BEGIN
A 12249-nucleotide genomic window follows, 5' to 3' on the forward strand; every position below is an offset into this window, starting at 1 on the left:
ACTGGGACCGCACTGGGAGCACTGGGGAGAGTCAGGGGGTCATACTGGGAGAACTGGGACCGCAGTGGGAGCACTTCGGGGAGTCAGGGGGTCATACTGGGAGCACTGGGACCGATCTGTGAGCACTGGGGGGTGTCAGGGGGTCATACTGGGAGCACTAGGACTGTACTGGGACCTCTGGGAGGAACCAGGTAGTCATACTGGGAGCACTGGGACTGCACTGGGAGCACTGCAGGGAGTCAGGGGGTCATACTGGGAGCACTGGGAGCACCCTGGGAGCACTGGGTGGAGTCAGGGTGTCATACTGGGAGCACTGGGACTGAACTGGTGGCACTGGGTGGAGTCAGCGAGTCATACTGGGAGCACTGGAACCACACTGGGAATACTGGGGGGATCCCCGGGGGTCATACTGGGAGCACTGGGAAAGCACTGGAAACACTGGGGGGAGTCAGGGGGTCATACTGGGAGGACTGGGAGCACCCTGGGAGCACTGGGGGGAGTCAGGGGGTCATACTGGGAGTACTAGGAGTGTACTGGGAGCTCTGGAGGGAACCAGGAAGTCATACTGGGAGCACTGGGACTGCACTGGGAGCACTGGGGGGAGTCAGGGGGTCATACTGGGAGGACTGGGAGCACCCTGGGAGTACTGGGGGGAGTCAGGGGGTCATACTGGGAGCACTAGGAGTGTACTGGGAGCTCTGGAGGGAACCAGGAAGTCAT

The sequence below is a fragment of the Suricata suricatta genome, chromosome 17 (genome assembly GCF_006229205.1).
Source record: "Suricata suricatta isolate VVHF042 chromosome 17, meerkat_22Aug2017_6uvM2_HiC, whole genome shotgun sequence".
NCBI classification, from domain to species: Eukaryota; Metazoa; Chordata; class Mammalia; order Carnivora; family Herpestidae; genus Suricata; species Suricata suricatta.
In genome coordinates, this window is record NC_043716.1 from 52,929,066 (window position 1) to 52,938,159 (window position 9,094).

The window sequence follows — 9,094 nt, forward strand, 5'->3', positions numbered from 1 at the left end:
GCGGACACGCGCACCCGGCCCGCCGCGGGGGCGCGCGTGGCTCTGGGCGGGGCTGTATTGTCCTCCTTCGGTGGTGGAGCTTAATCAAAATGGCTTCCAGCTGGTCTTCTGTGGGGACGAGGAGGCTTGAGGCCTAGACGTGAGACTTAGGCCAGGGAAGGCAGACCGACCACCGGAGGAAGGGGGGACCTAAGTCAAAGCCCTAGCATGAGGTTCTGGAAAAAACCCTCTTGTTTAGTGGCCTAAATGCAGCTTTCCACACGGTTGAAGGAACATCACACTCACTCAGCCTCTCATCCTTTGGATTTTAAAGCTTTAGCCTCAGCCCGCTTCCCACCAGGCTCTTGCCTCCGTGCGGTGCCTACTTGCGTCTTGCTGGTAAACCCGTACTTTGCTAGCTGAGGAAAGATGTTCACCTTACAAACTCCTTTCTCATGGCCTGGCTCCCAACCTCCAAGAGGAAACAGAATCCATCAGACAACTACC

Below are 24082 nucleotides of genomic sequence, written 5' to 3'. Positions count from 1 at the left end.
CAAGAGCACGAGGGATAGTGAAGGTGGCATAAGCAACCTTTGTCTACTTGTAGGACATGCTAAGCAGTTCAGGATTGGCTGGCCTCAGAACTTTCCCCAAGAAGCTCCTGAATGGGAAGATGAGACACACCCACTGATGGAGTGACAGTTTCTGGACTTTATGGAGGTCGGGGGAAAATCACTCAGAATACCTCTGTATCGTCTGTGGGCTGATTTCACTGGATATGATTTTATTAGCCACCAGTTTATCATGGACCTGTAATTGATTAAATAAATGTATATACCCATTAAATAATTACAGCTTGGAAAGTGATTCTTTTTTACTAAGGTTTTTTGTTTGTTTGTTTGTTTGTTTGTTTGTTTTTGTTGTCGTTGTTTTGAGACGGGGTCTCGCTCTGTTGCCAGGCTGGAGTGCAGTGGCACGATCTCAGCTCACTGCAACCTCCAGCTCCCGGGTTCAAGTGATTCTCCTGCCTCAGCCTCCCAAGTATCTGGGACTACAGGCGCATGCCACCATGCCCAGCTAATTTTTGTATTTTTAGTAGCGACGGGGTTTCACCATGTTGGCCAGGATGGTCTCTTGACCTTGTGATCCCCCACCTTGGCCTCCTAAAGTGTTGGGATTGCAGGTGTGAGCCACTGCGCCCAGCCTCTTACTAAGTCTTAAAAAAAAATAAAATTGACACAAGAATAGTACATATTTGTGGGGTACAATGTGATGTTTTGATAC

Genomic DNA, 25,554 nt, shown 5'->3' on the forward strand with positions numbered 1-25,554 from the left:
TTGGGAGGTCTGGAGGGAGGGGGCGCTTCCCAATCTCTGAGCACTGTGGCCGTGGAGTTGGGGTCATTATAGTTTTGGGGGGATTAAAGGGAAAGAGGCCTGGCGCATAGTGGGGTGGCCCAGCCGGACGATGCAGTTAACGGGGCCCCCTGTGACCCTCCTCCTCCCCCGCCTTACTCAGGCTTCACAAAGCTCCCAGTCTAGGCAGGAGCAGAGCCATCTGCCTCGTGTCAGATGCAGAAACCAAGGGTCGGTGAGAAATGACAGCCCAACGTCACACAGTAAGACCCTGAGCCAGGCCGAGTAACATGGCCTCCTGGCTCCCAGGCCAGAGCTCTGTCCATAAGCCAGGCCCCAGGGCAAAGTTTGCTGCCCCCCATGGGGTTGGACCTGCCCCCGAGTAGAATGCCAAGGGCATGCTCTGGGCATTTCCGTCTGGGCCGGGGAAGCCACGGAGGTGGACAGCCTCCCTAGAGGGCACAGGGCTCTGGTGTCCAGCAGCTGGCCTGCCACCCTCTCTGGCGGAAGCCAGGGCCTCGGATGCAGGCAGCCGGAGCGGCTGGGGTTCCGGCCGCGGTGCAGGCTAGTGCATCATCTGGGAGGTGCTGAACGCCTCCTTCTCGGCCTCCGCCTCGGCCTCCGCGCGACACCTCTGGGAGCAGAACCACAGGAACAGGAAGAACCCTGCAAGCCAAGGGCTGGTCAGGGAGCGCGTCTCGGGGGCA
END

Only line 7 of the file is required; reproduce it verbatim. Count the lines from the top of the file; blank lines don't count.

The window sequence follows — 9,094 nt, forward strand, 5'->3', positions numbered from 1 at the left end: